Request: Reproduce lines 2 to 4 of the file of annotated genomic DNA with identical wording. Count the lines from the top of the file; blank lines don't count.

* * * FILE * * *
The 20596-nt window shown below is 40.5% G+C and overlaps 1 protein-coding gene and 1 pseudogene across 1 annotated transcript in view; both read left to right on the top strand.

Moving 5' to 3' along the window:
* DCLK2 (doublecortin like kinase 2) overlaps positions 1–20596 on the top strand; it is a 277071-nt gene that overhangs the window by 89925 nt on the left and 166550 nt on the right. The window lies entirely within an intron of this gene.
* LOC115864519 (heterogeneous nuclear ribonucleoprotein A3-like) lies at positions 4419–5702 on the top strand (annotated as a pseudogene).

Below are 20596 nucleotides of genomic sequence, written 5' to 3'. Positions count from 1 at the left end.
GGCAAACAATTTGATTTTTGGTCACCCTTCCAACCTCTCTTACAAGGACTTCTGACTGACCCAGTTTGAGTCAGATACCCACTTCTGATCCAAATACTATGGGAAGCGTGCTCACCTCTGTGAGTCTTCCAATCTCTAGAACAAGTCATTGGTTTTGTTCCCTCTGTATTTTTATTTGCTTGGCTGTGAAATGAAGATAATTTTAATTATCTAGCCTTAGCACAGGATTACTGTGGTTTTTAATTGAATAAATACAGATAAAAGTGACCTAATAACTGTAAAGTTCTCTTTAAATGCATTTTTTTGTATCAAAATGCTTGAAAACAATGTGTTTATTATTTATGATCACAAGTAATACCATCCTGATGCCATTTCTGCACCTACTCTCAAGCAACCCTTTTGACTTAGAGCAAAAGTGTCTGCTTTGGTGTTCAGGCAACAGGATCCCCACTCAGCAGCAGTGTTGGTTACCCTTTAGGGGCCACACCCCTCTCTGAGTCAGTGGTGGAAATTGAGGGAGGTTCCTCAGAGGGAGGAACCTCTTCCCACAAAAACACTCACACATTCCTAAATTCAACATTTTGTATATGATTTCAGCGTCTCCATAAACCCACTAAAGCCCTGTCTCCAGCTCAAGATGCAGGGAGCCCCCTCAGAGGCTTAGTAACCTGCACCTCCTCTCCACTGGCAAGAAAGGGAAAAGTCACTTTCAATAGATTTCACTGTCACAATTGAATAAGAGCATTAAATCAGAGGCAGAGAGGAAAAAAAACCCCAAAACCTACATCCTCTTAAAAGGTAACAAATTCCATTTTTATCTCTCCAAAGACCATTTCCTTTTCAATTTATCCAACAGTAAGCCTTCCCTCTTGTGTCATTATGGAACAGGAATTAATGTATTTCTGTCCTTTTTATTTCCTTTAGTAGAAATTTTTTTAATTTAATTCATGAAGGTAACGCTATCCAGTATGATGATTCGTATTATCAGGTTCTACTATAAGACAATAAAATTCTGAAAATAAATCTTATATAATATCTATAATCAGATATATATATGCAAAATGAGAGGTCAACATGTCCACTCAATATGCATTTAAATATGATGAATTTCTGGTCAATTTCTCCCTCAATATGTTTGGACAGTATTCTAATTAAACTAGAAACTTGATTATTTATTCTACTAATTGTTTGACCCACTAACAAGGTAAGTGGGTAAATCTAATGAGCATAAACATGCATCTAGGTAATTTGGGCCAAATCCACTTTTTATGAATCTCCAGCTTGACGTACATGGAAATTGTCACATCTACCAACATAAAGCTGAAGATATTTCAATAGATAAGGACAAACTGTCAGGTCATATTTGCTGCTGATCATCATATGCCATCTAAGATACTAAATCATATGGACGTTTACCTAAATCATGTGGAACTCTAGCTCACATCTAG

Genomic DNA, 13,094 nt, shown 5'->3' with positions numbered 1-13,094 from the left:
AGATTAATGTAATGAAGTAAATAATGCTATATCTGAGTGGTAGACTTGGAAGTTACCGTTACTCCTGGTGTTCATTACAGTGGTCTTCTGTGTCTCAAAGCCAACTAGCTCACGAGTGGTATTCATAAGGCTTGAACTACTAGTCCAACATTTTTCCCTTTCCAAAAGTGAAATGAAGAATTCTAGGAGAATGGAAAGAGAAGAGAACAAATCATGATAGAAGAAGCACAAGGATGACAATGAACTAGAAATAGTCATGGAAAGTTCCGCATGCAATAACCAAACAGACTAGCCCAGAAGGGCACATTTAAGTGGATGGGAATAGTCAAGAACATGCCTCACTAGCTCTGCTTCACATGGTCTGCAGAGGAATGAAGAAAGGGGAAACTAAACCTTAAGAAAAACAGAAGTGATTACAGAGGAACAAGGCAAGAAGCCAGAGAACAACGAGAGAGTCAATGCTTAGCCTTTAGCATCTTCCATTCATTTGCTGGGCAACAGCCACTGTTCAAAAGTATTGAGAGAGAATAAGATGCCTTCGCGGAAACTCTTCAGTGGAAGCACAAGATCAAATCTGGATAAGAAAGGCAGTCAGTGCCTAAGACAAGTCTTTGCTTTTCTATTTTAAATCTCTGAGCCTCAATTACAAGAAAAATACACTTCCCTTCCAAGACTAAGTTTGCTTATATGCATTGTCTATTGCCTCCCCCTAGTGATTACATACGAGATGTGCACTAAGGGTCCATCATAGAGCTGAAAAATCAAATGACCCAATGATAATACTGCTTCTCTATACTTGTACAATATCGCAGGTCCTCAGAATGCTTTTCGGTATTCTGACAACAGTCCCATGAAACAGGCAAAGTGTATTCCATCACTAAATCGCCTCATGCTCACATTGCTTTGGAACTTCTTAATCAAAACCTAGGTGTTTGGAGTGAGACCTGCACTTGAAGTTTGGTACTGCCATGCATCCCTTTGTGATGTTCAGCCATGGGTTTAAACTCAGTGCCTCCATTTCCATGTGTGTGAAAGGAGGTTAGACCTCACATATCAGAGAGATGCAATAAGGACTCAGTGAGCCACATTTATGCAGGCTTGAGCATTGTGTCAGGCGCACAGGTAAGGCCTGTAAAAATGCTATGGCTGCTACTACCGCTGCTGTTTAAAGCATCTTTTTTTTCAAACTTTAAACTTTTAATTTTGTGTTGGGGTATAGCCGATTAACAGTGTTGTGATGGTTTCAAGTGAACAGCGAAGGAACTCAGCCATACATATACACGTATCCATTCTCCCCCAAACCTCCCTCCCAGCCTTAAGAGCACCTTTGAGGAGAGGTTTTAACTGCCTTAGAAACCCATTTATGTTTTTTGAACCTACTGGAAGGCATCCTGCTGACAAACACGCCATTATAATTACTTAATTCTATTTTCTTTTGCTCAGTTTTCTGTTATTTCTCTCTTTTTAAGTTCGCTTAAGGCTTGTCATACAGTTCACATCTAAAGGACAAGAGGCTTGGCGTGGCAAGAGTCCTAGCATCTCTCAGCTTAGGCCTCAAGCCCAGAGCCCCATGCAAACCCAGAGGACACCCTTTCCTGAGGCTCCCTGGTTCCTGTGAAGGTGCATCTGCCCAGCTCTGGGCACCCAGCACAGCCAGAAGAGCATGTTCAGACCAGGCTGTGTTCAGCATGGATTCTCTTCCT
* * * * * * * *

Moving 5' to 3' along the window:
* DCLK2 (doublecortin like kinase 2) overlaps positions 1–20596 on the top strand; it is a 277071-nt gene that overhangs the window by 89925 nt on the left and 166550 nt on the right. The window lies entirely within an intron of this gene.
* LOC115864519 (heterogeneous nuclear ribonucleoprotein A3-like) lies at positions 4419–5702 on the top strand (annotated as a pseudogene).